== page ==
Come Fly Away 2010 Tony Nominee Twyla Tharp Explains the Art of Storytelling

News   Come Fly Away 2010 Tony Nominee Twyla Tharp Explains the Art of Storytelling
For Tony Award-winning Come Fly Away and Movin' Out director-choreographer Twyla Tharp, growing up in a drive-in movie theatre taught her how to communicate without the limitation of words.
Twyla Tharp
Twyla Tharp Photo by Joseph Marzullo/WENN

"From the time I was eight-years-old 'til I went to college, my parents had a drive-in. I worked there," Tharp said of her childhood in Rialto, CA. "That means I watched a lot of movies with no sound because the speakers are inside the cars. So, I learned to read action. I learned to look and see the story without having the language carried to me. And it's infinitely more powerful, because guess what? Words lie, actions do not."

It was this discovery that allowed Tharp to become "a playwright who works without language." Tharp earned her first Tony Award for creating Movin' Out, the electrifying 2002 dance musical set to the songs of Billy Joel.

With her 2010 Broadway outing, Come Fly Away, Tharp has returned to the familiar territory of crooner Frank Sinatra, having created "Nine Sinatra Songs" and "Sinatra Suite" roughly 30 years ago. This time around, Tharp is in her late 60's (though no less spry) and has discovered a new view on the material.

"I look very differently on the past; it's not just remembering how things were, but it's looking at everything that is in between – how things were and how things are now," she said. "And these layers of information allow one to reach out to people in a very different way."

"As a playwright, I'm looking at Sinatra… Take the song 'September of My Years,' which is a solo variation that John [Selya] does," Tharp said referring to her Come Fly Away leading man, who earned a Best Actor Tony Award nomination for his athletic work in Movin' Out. She continued, "The fact that John is a mature dancer who is never going to be any younger than he is now, and who is at the peak of his powers, is heartbreaking to anybody. I think that adults look at it and connect their own lives immediately with that dancer's condition. So, that song brings an emotional depth to a performance that could never happen if it were an abstract piece without that particular language. Now, if you have a non-English speaking person looking at that scene, will they understand it?"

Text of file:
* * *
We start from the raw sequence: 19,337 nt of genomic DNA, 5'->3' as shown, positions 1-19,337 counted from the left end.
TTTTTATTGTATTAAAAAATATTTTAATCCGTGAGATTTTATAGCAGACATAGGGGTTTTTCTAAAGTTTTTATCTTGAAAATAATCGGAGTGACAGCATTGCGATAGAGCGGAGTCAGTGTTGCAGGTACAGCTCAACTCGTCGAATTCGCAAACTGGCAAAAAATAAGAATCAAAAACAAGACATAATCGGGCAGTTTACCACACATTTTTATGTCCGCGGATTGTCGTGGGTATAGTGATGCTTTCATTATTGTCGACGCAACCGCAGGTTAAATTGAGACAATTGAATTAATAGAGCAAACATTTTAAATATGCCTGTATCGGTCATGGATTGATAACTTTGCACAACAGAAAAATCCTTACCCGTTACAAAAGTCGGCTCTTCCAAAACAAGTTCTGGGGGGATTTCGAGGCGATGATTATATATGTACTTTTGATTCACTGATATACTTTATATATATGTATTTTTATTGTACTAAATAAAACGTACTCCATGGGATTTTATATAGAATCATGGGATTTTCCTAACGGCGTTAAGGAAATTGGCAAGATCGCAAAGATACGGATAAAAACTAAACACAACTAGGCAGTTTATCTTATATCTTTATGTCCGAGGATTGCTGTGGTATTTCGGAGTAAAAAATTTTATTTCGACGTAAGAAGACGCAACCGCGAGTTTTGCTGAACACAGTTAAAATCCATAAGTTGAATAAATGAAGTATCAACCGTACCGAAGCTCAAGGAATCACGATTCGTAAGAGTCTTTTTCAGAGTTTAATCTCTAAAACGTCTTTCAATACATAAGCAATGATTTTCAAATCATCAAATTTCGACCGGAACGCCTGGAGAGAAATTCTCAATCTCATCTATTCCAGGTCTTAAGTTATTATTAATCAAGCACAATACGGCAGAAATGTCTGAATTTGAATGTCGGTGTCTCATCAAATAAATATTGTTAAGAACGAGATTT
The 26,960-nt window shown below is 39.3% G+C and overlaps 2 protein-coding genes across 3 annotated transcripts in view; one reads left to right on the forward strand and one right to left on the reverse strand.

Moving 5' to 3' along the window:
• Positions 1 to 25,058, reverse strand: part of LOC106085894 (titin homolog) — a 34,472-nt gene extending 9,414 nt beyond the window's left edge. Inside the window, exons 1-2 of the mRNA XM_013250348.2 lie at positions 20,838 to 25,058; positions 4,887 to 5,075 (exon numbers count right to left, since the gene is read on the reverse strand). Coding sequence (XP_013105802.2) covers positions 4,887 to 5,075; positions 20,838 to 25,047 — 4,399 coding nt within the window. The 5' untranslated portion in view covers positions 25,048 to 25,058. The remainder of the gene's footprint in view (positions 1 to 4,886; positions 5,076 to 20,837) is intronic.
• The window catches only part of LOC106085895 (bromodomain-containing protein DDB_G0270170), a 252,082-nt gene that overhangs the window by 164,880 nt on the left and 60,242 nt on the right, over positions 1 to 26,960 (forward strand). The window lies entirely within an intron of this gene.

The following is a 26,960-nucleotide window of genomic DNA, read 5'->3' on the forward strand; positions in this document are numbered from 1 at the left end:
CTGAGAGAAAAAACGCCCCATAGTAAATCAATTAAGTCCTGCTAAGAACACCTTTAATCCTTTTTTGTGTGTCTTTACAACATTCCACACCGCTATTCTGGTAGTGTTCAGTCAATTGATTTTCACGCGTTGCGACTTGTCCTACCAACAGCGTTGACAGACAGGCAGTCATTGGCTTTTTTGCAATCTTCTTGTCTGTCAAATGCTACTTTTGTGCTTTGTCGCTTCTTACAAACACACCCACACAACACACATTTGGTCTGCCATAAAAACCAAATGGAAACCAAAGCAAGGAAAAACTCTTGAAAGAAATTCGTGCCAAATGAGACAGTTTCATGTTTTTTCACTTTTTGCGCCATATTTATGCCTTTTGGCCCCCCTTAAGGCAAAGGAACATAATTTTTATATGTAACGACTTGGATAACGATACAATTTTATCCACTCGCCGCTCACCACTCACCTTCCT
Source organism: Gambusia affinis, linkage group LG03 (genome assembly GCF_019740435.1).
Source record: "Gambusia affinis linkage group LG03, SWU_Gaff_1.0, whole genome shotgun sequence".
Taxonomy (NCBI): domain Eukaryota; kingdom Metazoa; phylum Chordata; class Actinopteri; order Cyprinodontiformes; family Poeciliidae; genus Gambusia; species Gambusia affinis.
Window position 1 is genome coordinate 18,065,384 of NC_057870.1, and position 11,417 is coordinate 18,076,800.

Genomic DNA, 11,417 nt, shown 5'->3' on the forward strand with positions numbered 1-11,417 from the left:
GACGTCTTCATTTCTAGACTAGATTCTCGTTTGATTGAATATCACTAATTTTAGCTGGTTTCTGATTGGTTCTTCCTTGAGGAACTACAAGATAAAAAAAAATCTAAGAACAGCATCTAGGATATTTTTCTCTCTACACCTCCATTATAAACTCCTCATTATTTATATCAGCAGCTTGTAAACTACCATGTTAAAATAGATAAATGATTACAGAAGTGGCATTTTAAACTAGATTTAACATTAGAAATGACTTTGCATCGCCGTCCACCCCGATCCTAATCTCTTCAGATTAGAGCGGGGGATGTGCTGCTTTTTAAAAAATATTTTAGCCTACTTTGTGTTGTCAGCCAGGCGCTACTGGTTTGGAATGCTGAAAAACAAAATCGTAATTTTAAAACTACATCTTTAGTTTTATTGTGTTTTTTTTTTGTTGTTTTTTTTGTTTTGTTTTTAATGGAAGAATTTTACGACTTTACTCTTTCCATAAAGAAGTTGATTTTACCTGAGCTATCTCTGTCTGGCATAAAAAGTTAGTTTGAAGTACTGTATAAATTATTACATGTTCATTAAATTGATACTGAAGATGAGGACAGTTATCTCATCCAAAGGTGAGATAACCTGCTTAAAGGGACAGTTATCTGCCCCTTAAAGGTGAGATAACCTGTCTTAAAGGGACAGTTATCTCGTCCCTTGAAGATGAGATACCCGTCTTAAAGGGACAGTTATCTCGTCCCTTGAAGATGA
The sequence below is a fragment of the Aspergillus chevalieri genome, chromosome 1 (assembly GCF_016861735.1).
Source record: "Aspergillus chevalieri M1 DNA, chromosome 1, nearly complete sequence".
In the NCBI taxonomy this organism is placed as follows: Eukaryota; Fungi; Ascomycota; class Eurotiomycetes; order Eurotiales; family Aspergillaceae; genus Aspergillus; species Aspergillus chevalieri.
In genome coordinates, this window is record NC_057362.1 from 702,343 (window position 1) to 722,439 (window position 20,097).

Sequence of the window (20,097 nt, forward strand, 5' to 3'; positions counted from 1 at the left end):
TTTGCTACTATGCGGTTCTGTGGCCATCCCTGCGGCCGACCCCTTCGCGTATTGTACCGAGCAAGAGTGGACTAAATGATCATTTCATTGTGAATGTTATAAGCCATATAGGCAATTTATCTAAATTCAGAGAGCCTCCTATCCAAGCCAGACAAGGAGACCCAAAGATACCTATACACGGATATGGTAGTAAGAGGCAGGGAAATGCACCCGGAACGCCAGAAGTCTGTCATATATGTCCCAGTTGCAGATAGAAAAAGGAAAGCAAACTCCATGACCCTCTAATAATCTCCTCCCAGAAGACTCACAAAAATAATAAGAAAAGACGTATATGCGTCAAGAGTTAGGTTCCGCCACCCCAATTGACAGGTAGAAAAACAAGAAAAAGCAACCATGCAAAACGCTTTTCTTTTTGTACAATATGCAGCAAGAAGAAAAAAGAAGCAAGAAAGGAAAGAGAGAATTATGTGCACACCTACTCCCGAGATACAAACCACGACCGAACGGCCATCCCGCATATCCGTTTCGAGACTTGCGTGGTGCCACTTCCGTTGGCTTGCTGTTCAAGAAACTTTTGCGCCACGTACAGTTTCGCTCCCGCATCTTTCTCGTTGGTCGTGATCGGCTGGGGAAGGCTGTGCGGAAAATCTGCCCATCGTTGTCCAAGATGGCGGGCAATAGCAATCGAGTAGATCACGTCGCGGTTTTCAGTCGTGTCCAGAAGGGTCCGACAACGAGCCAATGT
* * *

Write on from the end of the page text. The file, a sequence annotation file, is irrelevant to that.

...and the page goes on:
It is here that Tharp's skills as a storyteller kick in. Come Fly Away isn't simply a revue of favorite or well-known Sinatra tunes, it is a deliberate and somewhat sly ordering of music and lyrics that communicate a story, while entertaining the audience.

"This man's dilemma is a real one," Tharp says of Selya's character Sid. "The scene before has him basically abandoned, dropped, discarded and made to realize that there are other guys around who are maybe a little cuter than he is these days. And then the next song really rubs it in, something called 'You Make Me Feel So Young,' which [features] a phenomenal young performer named Charlie Hodges, who bounces off the walls, and here's poor John sitting down in this chair over here going, 'Ah, the girls don't love me and man, I don't do that anymore.' Then the stage clears for the first and almost the only time a bare stage [during the show], and John comes out and does 'September of My Years.'"

"That's made so that visually you can read that scene without understanding a word of 'It's Alright With Me,' 'You Make Me Feel So Young,' or 'September of My Years,'" Tharp explained. "You understand it from what you've seen. The words augment. The words tell you how Sinatra felt about that. How Sinatra felt to be made to feel young. How Sinatra felt when he got dumped. How Sinatra felt when he realizes his vulnerability – his mortality."

And what's next for Tharp? She refers to her roots in her family's drive-in theatre and the misguiding nature of language to provide her answer: "Next is going to change a thousand times before it comes to pass, and you would not want me to lie to you with words, would you?"

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